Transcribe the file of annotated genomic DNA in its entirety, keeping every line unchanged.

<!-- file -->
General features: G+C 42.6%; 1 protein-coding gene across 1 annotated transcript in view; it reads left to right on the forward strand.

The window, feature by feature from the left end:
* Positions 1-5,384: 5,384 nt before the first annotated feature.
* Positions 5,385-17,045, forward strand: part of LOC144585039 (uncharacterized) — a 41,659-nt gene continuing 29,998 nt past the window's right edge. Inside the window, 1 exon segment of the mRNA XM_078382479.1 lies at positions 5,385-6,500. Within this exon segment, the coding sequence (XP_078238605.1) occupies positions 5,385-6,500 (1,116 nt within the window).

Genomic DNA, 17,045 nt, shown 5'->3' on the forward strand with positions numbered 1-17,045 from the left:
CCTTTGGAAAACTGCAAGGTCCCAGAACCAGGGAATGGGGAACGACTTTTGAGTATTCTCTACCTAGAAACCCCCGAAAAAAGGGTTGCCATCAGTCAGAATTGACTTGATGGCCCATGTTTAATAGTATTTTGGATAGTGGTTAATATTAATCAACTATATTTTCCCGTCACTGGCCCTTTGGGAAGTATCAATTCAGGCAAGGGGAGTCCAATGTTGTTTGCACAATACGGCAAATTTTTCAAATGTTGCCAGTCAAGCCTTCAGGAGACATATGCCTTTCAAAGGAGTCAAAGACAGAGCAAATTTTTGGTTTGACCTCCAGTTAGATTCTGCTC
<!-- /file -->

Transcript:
General features: G+C 42.6%; 1 protein-coding gene across 1 annotated transcript in view; it reads left to right on the forward strand.

The window, feature by feature from the left end:
* Positions 1-5,384: 5,384 nt before the first annotated feature.
* Positions 5,385-17,045, forward strand: part of LOC144585039 (uncharacterized) — a 41,659-nt gene continuing 29,998 nt past the window's right edge. Inside the window, 1 exon segment of the mRNA XM_078382479.1 lies at positions 5,385-6,500. Within this exon segment, the coding sequence (XP_078238605.1) occupies positions 5,385-6,500 (1,116 nt within the window).

Genomic DNA, 17,045 nt, shown 5'->3' on the forward strand with positions numbered 1-17,045 from the left:
CCTTTGGAAAACTGCAAGGTCCCAGAACCAGGGAATGGGGAACGACTTTTGAGTATTCTCTACCTAGAAACCCCCGAAAAAAGGGTTGCCATCAGTCAGAATTGACTTGATGGCCCATGTTTAATAGTATTTTGGATAGTGGTTAATATTAATCAACTATATTTTCCCGTCACTGGCCCTTTGGGAAGTATCAATTCAGGCAAGGGGAGTCCAATGTTGTTTGCACAATACGGCAAATTTTTCAAATGTTGCCAGTCAAGCCTTCAGGAGACATATGCCTTTCAAAGGAGTCAAAGACAGAGCAAATTTTTGGTTTGACCTCCAGTTAGATTCTGCTC